To fully immerse ourselves in all things pumpkin, the MSU Tollgate Farm and Education Center in Novi is hosting their annual Pumpkinfest Oct.7–8, from 11 a.m. to 5 p.m. that draws about 6,000 visitors. This will be a fantastic event for the whole family with a children’s straw maze, educational exhibits, music, pumpkin bowling, antique tractors, the MSU Bug House and more. On Sept. 27, we received MSU Extension educator Alan Jaros’ email encouraging us all to attend, represent our program areas at the event and bring interactive elements to engage the crowd. This is a great opportunity to show off what we do and celebrate all things pumpkin. If you have questions or if you would like to sign up, contact Aba Holmes at holme146@anr.msu.edu. Hope you can make it.

Happy pumpkin season, everyone!

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Filed under Children and Youth, Events, Food, Food safety, Health and Nutrition, Horticulture, Nutrition, Resources

Brown marmorated stink bugs – 5 resources to help you answer questions

With the coming of autumn, it is brown marmorated stink bug season once again. We’ve put together the information you’ll need to handle any calls that might come your way. A year ago, here in the Michigan State University (MSU) Extension Director’s Office, our phones were ringing off the hook with people calling to report sightings and to ask questions. This year, we’ll be ready. Use the following resources and websites to learn about the invasive pest yourself as well as give to any interested callers:

  1. The Midwest Invasive Species Information Network (MISIN) collects information on sightings of brown marmorated stink bugs but only in certain areas. Because the stink bug is well-established across the southern half of the Lower Peninsula, the network is no longer collecting information on sightings in this region. However, the northern half of the Lower Peninsula and the Upper Peninsula are regions that should report. For a comprehensive map of the current BMSB establishment in Michigan and the most up-to-date information, check out “Why and How to Report Sightings of Brown Marmorated Stink Bugs in Your Home or Business” by Julianna Wilson, MSU faculty member in the Department of Entomology.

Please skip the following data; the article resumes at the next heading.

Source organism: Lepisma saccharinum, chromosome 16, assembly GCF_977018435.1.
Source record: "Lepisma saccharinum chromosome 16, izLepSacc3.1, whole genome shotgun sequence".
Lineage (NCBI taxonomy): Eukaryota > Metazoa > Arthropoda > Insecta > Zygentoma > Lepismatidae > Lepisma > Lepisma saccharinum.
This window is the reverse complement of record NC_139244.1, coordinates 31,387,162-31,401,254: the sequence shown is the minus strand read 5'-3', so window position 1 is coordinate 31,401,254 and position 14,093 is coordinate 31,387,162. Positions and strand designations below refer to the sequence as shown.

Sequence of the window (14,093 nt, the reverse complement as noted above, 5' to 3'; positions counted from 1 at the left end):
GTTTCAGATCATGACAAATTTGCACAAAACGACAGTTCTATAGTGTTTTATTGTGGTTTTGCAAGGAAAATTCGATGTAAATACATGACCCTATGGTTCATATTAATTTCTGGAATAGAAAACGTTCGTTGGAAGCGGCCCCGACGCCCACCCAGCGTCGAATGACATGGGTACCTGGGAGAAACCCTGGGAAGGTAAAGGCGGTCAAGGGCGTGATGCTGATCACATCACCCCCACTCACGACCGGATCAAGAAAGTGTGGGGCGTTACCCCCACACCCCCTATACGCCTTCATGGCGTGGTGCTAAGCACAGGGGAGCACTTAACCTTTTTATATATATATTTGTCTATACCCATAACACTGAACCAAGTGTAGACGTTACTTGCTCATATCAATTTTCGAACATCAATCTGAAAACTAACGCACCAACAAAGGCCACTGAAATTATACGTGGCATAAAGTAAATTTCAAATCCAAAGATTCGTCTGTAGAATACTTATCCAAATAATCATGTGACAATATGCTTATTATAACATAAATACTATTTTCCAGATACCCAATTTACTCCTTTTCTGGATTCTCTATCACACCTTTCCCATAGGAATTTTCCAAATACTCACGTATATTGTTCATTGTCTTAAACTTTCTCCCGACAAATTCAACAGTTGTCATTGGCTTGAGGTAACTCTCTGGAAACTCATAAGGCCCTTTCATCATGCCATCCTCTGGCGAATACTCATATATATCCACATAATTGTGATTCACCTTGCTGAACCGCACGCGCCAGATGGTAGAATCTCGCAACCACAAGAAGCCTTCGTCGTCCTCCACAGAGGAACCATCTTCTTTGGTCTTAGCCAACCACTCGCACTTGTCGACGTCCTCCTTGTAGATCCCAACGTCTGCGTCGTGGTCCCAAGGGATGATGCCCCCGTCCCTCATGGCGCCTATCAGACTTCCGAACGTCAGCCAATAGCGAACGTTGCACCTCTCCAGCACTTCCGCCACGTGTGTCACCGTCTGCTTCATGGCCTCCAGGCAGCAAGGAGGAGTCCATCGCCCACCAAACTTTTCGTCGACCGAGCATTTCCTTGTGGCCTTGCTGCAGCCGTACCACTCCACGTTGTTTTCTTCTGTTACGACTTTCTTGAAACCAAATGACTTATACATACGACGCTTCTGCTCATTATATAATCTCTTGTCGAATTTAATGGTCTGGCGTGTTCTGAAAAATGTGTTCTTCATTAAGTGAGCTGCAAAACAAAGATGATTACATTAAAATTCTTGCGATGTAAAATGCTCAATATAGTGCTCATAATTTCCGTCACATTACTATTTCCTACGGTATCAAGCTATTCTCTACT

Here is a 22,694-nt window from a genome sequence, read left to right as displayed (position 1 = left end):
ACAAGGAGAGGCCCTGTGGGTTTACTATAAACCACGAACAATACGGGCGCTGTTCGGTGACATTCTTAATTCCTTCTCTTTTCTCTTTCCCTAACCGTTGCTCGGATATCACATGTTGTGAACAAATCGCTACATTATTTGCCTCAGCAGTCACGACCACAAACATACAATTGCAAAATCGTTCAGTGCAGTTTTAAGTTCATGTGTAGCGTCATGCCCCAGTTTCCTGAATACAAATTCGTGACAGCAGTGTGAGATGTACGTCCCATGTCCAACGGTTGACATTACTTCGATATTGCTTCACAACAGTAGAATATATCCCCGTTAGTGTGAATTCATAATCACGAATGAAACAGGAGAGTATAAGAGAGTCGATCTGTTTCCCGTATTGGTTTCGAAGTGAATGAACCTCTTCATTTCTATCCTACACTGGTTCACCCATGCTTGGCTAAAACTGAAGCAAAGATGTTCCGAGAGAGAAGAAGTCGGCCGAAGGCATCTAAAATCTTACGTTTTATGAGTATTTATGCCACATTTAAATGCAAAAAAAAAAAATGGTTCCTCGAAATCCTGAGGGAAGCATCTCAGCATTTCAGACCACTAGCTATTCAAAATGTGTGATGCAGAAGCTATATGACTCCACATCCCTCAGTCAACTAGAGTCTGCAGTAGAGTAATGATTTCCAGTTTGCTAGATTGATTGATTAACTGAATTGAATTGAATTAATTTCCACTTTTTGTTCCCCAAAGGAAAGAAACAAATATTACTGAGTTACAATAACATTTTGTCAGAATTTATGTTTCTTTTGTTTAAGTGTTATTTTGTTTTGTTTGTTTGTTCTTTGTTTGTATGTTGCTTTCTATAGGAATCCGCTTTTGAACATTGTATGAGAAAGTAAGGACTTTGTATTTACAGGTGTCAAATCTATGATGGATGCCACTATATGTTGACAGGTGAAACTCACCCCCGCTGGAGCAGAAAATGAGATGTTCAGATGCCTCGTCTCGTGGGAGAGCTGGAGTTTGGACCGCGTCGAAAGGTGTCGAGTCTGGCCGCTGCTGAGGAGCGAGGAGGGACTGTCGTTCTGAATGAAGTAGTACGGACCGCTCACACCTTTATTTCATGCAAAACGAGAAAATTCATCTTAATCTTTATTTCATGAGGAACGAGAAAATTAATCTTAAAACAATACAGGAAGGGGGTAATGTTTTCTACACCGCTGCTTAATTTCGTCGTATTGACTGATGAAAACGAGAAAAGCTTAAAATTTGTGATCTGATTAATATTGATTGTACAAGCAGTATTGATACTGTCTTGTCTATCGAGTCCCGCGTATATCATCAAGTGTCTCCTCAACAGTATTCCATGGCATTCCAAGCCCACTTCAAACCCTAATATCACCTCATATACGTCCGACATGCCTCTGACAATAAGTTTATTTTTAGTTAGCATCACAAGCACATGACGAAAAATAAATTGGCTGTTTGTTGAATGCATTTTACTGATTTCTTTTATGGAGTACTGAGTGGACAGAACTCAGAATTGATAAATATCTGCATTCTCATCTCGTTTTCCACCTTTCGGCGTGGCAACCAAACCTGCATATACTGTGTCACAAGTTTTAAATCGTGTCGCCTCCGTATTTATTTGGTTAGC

2. To report sightings in the requested areas, people will need to go to the MISIN website or mobile app, register as a user (it’s free) and follow the instructions for submitting a report.
  3. The Brown Marmorated Stink Bug (BMSB): Information for Michigan Residents on a New Home Invader” by Paul Botch, MSU Department of Entomology, and Diane Brown, MSU Extension, goes in depth and covers background information, identification and eradication. This is a great resource to familiarize yourself with in order to answer questions. It’s also a comprehensive resource to send to anyone asking for information.
  4. MSU Diagnostic Services faculty member Howard Russell created “Managing Brown Marmorated Stink Bugs in Homes” about preventing and managing the brown marmorated stink bug in homes and in farms.
  5. If you have any calls from folks who’d like to have an insect identified, Howard’s “Tips on Submitting Insects for Identification” is an excellent resource on mailing a specimen or sending in digital photos.

Another common question we receive is if the insects are harmful to people or pets. Thankfully, they are not. If the bugs are harmless, why is this such a big deal? The brown marmorated stink bug is an invasive species that can cause damage to Michigan plants and crops, and the further we can track its spread, the more effective we can be in prevention and management.

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Filed under Entomology, Invasive species, Resources

Bringing health and nutrition into our organizational culture – Fall Extension Conference

You might have noticed that the Fall Extension Conference (FEC) schedule looks a little different this year. If you read through it, you’ll see that there is time dedicated to activities such as “mindful movements,” “stroll through the park” and “mindful eating.” In fact, each day has at least four opportunities to engage in healthy practices in between our conference activities.

As we serve the people of Michigan and help them live healthier lives, we should also value our own health and create practices within our organizational culture to reflect this priority.

“Nearly half of our waking hours are spent at work, and many of those hours are spent in meetings and conferences,” Michigan State University (MSU) Extension educator Dawn Earnesty said. “By adopting healthy meeting guidelines, MSU Extension can help to create an environment that supports employees’ efforts to eat well and be physically active. By internally promoting and taking care of the health and well-being of our own employees, we can better meet the needs of the audiences we educate daily.”